Renowned chemist Henry N.C. Wong (TWAS Fellow 2005) has highlighted this role in his cutting-edge research on furans. These five-atom chemical compounds help scientists obtain large amounts of molecules that can be analysed to determine if they have therapeutic value in combating disease.
Wong, currently a professor at the Chinese University of Hong Kong, displayed a keen interest in chemistry at a young age. "I carried out my first experiments in secondary school," he recalls. "Unaware of the potential danger, my classmates and I tried to produce gases like hydrogen and hydrogen sulphide."
From these early adventures, Wong's interest in chemistry, nurtured by inspiring teachers, grew.
After earning a bachelor's degree from the Chinese University of Hong Kong in 1973 and a doctorate degree from the University College London, under the supervision of Franz Sondheimer in 1976, Wong was awarded a postdoctorate fellowship at Harvard University.
"Those years remain unforgettable," says Wong. "I was able to meet some of the world's best chemists — Bob Woodward, who served as my mentor, Dieter Hoppe, Masakatsu Shibasaki, Masaaki Suzuki, Bill Roush, Stuart Schreiber, and Tohru Fukuyama".
Today, Wong holds a number of prestigious positions. In addition to serving as a faculty member of the Chinese University of Hong Kong, he is also the university's pro-vice-chancellor for research and chair of the Management Committee of the Shanghai-Hong Kong Joint Laboratory in Chemical Synthesis.
But it's his research on furans that have earned him an international reputation in the world of chemistry.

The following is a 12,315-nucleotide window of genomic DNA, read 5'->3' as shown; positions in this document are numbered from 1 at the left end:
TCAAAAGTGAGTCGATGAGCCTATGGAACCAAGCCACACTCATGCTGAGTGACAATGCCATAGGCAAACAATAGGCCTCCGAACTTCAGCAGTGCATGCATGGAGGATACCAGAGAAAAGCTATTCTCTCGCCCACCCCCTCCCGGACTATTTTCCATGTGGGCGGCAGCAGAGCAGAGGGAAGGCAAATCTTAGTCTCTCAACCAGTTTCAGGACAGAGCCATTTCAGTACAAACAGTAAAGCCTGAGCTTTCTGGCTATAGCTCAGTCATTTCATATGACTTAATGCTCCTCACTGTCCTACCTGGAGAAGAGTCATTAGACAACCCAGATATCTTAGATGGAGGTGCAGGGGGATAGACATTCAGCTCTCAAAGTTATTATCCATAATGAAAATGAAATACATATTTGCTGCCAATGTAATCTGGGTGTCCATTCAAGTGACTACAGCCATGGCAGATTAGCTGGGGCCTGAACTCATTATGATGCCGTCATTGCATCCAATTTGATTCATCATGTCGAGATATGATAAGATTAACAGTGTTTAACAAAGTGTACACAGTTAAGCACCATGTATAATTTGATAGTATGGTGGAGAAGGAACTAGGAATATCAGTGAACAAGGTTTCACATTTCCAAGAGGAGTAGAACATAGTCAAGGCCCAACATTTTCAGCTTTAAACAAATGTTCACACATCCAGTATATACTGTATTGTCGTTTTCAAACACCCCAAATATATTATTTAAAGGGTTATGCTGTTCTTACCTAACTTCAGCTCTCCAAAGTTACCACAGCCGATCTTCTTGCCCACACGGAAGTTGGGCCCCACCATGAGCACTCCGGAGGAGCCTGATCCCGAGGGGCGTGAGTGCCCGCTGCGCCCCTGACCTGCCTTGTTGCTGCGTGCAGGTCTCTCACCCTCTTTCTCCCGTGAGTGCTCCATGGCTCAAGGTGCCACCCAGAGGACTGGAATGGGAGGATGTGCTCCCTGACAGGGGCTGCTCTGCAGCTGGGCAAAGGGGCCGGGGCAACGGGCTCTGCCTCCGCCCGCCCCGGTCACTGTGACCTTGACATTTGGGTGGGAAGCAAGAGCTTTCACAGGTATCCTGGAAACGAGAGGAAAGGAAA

Furan, first described by scientists in the late 1700s, is a compound consisting of four carbon atoms and one oxygen atom. It is prepared in large quantities through the acid treatment of vegetable residues derived from the production of oats and cornflakes.
"Furans" he explains, "allow researchers to synthesize other compounds – for example, pallavicinin, which is identified in the Taiwanese liverwort Pallavicinia subciliata.
"Pallavicinin's biological activity," Wong notes, "has not been studied in much detail. But by using organic synthesis, based on the framework of furans, we can produce enough material for extensive biological studies. As a result, the potential to uncover therapeutic properties becomes much more likely".
Wong cites another compound that has been isolated from the sponge Plakortis halichondriodes. He notes that "his research group recently synthesized four possible alternative configurations of the same molecule – the so-called plakortone B." The molecule, he says, is known for its "calcium-pumping effects" inside muscle cells. Such effects could have wider health implications as well – for example, in easing cardiac muscle contraction.
That's the kind of social impact that IYC 2011, which is organized around the theme of "Chemistry – our life, our future", is intended to showcase. The celebration, an initiative of the International Union of Pure and Applied Chemistry and UNESCO, will continue through the end of this year. For additional information, including a catalogue of the events, see www.chemistry2011.org.